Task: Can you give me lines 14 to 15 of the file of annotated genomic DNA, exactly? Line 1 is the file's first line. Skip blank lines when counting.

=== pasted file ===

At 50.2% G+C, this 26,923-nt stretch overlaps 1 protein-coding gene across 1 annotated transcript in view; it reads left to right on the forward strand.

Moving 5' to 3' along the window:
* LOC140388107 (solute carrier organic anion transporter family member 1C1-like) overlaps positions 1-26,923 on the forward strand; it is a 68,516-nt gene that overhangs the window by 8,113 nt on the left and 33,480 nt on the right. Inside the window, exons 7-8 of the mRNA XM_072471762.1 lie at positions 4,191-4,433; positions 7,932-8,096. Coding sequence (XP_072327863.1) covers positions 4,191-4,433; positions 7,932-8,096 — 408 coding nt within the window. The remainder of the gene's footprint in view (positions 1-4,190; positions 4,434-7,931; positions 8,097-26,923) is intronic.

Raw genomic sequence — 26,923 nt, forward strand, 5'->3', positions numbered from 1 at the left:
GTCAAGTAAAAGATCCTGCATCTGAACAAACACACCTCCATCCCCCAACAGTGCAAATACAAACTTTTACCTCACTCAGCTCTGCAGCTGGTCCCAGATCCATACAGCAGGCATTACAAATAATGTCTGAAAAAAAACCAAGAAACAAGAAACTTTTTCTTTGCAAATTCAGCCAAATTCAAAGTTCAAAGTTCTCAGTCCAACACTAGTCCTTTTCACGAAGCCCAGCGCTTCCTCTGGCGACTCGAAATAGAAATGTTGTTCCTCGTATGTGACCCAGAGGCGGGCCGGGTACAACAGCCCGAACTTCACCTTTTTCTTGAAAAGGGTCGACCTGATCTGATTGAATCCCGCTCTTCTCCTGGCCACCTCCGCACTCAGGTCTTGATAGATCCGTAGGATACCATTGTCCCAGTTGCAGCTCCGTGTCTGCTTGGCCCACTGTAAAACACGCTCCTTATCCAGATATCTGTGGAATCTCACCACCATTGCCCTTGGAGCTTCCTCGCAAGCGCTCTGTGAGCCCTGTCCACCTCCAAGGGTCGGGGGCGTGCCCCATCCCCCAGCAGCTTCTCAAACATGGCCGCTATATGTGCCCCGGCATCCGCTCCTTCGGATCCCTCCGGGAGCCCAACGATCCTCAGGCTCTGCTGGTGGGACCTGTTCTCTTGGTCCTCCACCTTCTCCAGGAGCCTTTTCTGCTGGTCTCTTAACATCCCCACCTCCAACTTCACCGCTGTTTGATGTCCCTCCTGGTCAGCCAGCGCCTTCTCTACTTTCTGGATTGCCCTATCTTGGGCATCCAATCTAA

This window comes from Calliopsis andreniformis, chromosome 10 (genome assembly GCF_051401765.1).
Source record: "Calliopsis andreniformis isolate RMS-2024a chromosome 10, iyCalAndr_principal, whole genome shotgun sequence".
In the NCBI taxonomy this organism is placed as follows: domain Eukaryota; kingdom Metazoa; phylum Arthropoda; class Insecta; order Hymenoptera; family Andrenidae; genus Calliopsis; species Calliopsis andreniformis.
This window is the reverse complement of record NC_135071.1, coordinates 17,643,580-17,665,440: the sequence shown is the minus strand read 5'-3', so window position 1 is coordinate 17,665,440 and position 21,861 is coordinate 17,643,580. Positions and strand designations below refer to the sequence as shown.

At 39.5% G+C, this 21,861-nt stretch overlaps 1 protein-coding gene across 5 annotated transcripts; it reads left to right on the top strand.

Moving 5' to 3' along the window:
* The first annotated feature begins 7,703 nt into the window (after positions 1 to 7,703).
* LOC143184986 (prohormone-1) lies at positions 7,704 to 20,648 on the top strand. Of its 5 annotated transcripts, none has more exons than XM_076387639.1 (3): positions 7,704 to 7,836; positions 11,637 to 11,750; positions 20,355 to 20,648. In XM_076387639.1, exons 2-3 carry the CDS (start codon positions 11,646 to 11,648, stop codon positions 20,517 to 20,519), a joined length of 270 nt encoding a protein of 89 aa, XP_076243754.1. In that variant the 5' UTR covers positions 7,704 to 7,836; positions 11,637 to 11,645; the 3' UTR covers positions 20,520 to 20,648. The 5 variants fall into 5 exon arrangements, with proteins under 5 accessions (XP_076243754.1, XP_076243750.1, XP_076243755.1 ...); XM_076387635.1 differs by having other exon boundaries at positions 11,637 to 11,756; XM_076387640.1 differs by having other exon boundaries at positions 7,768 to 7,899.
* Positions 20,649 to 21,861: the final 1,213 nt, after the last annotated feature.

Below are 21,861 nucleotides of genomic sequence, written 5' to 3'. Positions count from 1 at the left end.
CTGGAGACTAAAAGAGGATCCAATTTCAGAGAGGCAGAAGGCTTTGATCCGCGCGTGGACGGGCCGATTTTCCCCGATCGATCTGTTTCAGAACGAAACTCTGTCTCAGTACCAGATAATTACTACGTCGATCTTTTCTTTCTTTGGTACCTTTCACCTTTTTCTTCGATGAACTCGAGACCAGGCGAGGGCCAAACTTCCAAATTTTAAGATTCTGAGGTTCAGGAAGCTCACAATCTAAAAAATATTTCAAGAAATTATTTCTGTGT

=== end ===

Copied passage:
* Positions 20,649 to 21,861: the final 1,213 nt, after the last annotated feature.

Below are 21,861 nucleotides of genomic sequence, written 5' to 3'. Positions count from 1 at the left end.